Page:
Snowflower and the Secret Fan describes a culture that few members of western civilization can comprehend. The oppression of women has been a general theme throughout the majority of time and crossing the bulk of cultural demographics. The Chinese may have been the people to perfect the art of cruelty to women. Lisa See vividly demonstrates the physical torture of foot binding along with the practices of female isolation, emotional abuse, and mental deprivation.
As the mother of a six year old girl I felt dazed by the words describing the process of foot binding. When Lily’s mother tightly wrapped her feet and then forced her to walk on them until the bones broke so they could be reshaped into a “marriageable” size, I wondered what happened to the Chinese people’s natural affection a mother should feel for her child. At what point does a woman become better off crippled than physically able to care for herself and those around her?
The book describes the tradition of foot binding as a method of sexual stimulation for the all powerful men. However, after observing the other torturous activities that were expected of the women I believe that binding a woman’s feet was simply a way to further their image of inadequacy and provide physical validation of their worthlessness. Had the ladies in the village not been bound to their ‘upstairs chambers’ they would have had the ability to visit their neighbors, play with their children, see the sunshine, and experience a life of friendship, love and neighborly kindness. Although their lives were difficult in the sense that there was often not enough food they could have lived rewarding lives in spite of their difficulties. Without bound feet, women who were in abusive relationships would have had the power to run away and seek refuge from their circumstances; they could have found solace in one another.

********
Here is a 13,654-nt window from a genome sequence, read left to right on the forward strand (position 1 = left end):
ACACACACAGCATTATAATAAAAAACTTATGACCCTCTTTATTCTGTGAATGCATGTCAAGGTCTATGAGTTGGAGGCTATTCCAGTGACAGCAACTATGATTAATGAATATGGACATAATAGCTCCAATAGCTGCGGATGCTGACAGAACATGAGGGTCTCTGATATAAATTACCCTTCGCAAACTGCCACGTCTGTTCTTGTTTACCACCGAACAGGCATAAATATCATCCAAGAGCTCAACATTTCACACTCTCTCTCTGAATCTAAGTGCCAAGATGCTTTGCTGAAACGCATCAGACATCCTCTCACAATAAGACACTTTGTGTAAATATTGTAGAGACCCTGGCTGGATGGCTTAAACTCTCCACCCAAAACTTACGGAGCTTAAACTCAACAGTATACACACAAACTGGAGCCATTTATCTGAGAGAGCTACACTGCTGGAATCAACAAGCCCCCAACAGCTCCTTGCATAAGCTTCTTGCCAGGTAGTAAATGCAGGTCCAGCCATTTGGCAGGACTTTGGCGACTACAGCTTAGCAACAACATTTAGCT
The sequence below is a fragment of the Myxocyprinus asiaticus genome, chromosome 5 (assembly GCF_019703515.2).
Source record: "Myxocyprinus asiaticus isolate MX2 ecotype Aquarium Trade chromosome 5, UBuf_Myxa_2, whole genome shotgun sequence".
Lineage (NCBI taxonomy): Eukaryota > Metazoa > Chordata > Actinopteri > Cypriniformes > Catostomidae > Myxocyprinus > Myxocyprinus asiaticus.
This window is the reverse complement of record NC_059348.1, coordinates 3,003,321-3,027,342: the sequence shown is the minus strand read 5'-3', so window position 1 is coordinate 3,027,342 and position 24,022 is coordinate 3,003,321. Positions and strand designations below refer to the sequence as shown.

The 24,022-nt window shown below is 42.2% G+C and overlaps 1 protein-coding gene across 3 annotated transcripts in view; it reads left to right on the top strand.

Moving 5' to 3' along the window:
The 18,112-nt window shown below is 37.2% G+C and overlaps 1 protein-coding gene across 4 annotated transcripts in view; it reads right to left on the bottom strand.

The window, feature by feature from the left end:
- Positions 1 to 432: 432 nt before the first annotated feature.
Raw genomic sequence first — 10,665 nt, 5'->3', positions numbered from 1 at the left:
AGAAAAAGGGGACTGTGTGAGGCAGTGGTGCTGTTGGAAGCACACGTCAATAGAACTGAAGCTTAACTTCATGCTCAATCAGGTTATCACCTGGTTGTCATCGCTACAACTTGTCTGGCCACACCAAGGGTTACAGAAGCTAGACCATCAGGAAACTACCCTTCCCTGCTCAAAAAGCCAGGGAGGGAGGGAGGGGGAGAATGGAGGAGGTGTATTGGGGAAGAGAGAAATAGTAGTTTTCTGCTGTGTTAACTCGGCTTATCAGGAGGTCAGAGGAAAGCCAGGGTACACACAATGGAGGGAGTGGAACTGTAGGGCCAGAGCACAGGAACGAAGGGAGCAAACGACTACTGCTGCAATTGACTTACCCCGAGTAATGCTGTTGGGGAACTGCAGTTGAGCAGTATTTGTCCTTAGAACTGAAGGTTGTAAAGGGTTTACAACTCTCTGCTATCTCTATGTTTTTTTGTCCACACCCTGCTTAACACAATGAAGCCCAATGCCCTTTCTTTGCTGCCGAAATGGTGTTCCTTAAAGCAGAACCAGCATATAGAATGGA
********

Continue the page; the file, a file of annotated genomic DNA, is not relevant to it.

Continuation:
When Lily and Snowflower were forced to spend the winter in the mountains hiding from the effects of war they witnessed many woman, who had lost their husbands, committing suicide because they knew that without the status of being a ‘married lady’ they would suffer far greater than they were willing. I realize this is a cultural influence that is difficult for others to understand, but I also believe that we, as human beings, are given a natural instinct to care for ourselves. Years of oppression stifled this cultures instinct.
The secret women’s writing of Nu Shu was a valuable tool for many to communicate between their places of confinement. This concept gave me hope that there was some effort being put forth to fulfill their mental state of mind. If only the secret writings hadn’t all been burned at funerals…
Lily and Snowflower her Laotong (closest friend for life) went through many trials together. In the beginning, as very young children, the girls lives were very different and it appeared Snowflower was the luckier of the two. However, be it luck or fate, Lily ends up with the happier life. Living to be the almost unimaginable age of her late 80’s Lily lives much of her life with feelings of deep remorse for the way her relationship with Snowflower dissolved. A simple misunderstanding and a few harsh words were enough to leave a valuable relationship in pieces. Unfortunately many of us also suffer from the guilt of having done something or said something that would ultimately ruin a friendship.
Looking into my own culture I wonder what things about me and my life would cause others eyes to widen and jaw to slack in shear amazement…
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